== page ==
Category Archives: Plants

Istria – or Slovenia and Croatia to you and me.

I’ve just returned from a trip to the Istrian Peninsula – and learnt a lot!  The Peninsula looks like a triangular pennant suspended in the Adriatic just below Trieste.  A horizontal strip of land at the top of the triangle now forms part of Slovenia and the rest belongs to Croatia. Our visit included some of the towns along the West coast of Istria from  Portorož down to Pula, with its stunning amphitheatre,  at the southern tip of the triangle.
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So first  stop – Portorož (Port of Roses) This turned out to be an attractive strip of  hotels stretching in a ribbon along the seafront – no ‘beach’ as such, more pebbles and ladders straight down into the water – would bathers disappear without trace?  Well, no, the water only seemed to be waist deep in most places so perfectly safe, if a bit chilly!
Portorož has been established as a health spa since the late 19th century and boasts some fine architecture – one example of this is the Palace Hotel, built around 1912 in what was known then as the Austrian Riviera. It was extensively renovated around 2008 but retains its magnificent facade and is testimony to the popularity of the area as a health resort back in the day.  There is a real Art Deco vibe about the place and lots of magnificent black and white photographs on the hotel walls illustrate the grandeur of a bygone era, which inspired me to take some sepia photos on my walk along the sea front towards Piran.





Every hotel in Istria has a Wellness Centre, indeed Slovenians and Croatians place a lot of emphasis on healthy living. On our tour I struck lucky every time – my room was right next door to the Wellness Centre! This meant that, unlike other guests who had to make their way along endless hotel corridors and into and out of lifts dressed in their fluffy white hotel robes to get to these facilities, I only had to pop out of my room and round the corner and there it all was – the plunge pool, the sun terrace, the jacuzzi, the  salt water swimming pool and all the wondrous treatments on offer – like mud baths, Thai massage with myriad combinations of lovely infused oils, facials – etc!!
As a linguist I was also interested in trying to pick up some phrases in Slovenian and Croatian – and was encouraged by the fact that all the road signs were in Slovenian or Croatian first and then Italian, and sometimes German too.  As I speak Spanish, the hop over to Italian is not so far – but the next hop over to Slovenian proved more of a chasm – didn’t get much of a toe hold, although the girl welcoming us in to dinner tried to teach me a few things – ‘dobro jutro’ (good morning) ‘dobra večer’ (good evening) ‘volim te’ (I love you !! – that should come in handy!) ‘hvala ti’ (thank you)  ‘molim’ (please) ‘račun molim’ (the bill please) and on the hotel television I even caught an episode of Gardeners’ World with Monty Don dubbed in Croatian.  Even so, progress was slow!!
Back to being a tourist.
Piran is a small town at the top of the Istrian Peninsula. Its links with Italy through the salt trade are evident. On the walk into the town we came across some curious buildings which turned out to be disused salt warehouses, now being used as exhibition spaces and the like.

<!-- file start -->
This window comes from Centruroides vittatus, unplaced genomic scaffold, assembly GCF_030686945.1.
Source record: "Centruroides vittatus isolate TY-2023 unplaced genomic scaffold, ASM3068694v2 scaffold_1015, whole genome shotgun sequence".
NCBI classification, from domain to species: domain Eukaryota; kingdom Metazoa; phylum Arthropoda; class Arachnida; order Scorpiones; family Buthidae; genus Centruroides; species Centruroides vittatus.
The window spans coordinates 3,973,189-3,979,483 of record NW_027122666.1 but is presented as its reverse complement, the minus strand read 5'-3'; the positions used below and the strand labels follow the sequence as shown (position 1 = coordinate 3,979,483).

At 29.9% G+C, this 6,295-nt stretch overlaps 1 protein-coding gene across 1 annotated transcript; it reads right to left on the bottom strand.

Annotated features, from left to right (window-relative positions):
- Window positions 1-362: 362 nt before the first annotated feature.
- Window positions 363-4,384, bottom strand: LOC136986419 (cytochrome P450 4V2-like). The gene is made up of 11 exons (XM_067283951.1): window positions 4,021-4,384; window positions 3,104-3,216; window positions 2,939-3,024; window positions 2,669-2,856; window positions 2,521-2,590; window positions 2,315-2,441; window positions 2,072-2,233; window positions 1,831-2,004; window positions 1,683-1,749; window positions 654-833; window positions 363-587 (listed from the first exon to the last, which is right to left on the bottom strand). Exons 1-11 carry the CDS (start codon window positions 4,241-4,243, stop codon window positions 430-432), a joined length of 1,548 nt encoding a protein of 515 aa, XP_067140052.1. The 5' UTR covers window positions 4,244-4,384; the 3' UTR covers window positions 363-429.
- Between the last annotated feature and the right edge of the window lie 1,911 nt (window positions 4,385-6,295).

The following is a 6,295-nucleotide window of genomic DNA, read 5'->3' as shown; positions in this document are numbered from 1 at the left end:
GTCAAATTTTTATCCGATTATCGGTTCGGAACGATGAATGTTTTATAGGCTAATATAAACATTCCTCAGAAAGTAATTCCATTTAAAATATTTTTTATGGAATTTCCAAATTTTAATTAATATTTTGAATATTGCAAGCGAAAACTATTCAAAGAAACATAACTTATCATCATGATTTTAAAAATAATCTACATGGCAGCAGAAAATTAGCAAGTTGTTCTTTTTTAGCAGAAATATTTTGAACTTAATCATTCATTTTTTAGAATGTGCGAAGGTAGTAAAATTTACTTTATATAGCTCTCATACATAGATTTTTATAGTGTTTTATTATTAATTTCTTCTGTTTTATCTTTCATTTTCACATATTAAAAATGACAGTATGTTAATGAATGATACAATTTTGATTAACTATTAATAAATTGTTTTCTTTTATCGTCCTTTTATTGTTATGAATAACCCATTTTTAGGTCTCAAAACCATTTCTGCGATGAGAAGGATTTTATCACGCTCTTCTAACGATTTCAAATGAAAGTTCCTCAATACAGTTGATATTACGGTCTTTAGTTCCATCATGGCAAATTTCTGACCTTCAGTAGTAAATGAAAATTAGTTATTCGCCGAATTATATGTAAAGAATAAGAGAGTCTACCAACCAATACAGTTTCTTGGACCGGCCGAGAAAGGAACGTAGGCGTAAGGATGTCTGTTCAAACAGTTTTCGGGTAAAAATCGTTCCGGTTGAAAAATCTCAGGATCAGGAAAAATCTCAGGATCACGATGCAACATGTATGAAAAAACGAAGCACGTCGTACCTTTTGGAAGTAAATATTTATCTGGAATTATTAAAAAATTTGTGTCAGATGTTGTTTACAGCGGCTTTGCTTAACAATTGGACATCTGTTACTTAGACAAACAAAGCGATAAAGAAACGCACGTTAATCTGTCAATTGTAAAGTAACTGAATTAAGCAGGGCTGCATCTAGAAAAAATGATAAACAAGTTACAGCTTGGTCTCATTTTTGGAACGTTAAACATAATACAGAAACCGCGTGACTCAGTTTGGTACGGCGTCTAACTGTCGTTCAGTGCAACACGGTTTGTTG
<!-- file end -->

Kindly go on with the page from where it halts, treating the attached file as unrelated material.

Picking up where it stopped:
Views out to sea from the city walls were beautiful and the town itself is very picturesque.

 
 
 
 
 


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We were taken on a trip to the salt pans and a museum where we learnt how the salt panners lived and worked.
           
         


Our next trip was to Groznjan, which is inland. Unfortunately, the weather wasn’t very good but we could still appreciate the beauty of the countryside and sample some delicious truffles and mistletoe brandy – not sure about the brandy! We also learned that Istria has several symbols – one is the goat, one is the dolphin and ……the other will come to me in a second!
 



The climate as you go further south turns more Mediterranean, with lots of vineyards and olive trees and for the first week of our holiday the weather was pleasantly warm – around 25º. But things changed dramatically en route to our second destination of Poreč – in fact, there was a terrific storm and when we got to the hotel they were busy mopping up – leaks had sprung everywhere – outside the main entrance a little man in waterproofs was standing knee deep in water, pumping out and inside they were juggling guests whose rooms had water running down the walls – mops and buckets everywhere!
Built along the lines of a giant Butlins holiday camp – I don’t think these hotels will stand the test of time – more ‘Lego’ in construction – definitely the cheap and cheerful end of the market.  This conglomeration was built around several lagoons just outside the town of Poreč, which, once the hordes of weekend visitors had died down, felt much more welcoming. As luck would have it, the storm (which was bad enough to make the national television news) had abated by the next day and we were able to see a  medieval fair which they had postponed – so ‘every cloud has a silver lining’ as they say.

Pula, in the far south of the peninsula, boasts a magnificent amphitheatre, with the usual gruesome history of gladiators and blood and gore. Nowadays, the arena is used as an open air concert venue, attracting the greats of the musical world such as Andrea Bocelli, Norah Jones, Tom Jones and José Carreras.  Personally, I found the Roman artifacts in the museum below the arena every bit as interesting as the arena itself.
We barely had time to see Pula and even in late September, towards the end of the holiday season it was very busy. The Venetian influence is evident in its buildings and I loved the little alley ways down to the water’s edge which seemed to drop straight into the sea. Definitely a place to go back to.


    


Butterfly, Flutter By

As well as the natural attractions of the landscape of the Wye Valley, at Symonds Yat  there is a butterfly zoo.  A tiny piece of steamy, tropical forest, recreated indoors where conditions are simulated to mimic the natural habitat of tropical butterflies.